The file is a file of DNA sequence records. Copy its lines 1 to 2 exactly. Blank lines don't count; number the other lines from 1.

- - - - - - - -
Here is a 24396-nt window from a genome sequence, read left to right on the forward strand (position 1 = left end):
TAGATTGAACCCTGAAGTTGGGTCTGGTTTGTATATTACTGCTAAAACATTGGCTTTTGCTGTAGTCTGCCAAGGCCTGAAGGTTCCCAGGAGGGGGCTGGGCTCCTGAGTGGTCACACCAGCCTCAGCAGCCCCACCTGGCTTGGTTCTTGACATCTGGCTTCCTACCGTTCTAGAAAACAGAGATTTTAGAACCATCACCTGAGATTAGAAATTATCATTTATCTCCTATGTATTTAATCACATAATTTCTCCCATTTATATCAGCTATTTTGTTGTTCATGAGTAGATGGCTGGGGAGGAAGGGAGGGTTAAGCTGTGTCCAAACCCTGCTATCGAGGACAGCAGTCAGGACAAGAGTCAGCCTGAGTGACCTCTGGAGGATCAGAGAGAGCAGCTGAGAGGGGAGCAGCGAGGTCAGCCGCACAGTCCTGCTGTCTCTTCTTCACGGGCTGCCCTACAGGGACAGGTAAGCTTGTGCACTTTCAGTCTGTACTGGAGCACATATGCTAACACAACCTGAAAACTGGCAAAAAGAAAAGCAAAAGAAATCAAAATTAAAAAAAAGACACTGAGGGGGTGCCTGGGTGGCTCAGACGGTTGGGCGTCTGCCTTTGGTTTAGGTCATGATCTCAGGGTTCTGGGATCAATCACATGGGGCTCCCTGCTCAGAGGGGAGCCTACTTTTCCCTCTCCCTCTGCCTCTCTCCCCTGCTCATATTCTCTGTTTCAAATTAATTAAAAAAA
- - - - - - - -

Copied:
Here is a 24396-nt window from a genome sequence, read left to right on the forward strand (position 1 = left end):
TAGATTGAACCCTGAAGTTGGGTCTGGTTTGTATATTACTGCTAAAACATTGGCTTTTGCTGTAGTCTGCCAAGGCCTGAAGGTTCCCAGGAGGGGGCTGGGCTCCTGAGTGGTCACACCAGCCTCAGCAGCCCCACCTGGCTTGGTTCTTGACATCTGGCTTCCTACCGTTCTAGAAAACAGAGATTTTAGAACCATCACCTGAGATTAGAAATTATCATTTATCTCCTATGTATTTAATCACATAATTTCTCCCATTTATATCAGCTATTTTGTTGTTCATGAGTAGATGGCTGGGGAGGAAGGGAGGGTTAAGCTGTGTCCAAACCCTGCTATCGAGGACAGCAGTCAGGACAAGAGTCAGCCTGAGTGACCTCTGGAGGATCAGAGAGAGCAGCTGAGAGGGGAGCAGCGAGGTCAGCCGCACAGTCCTGCTGTCTCTTCTTCACGGGCTGCCCTACAGGGACAGGTAAGCTTGTGCACTTTCAGTCTGTACTGGAGCACATATGCTAACACAACCTGAAAACTGGCAAAAAGAAAAGCAAAAGAAATCAAAATTAAAAAAAAGACACTGAGGGGGTGCCTGGGTGGCTCAGACGGTTGGGCGTCTGCCTTTGGTTTAGGTCATGATCTCAGGGTTCTGGGATCAATCACATGGGGCTCCCTGCTCAGAGGGGAGCCTACTTTTCCCTCTCCCTCTGCCTCTCTCCCCTGCTCATATTCTCTGTTTCAAATTAATTAAAAAAA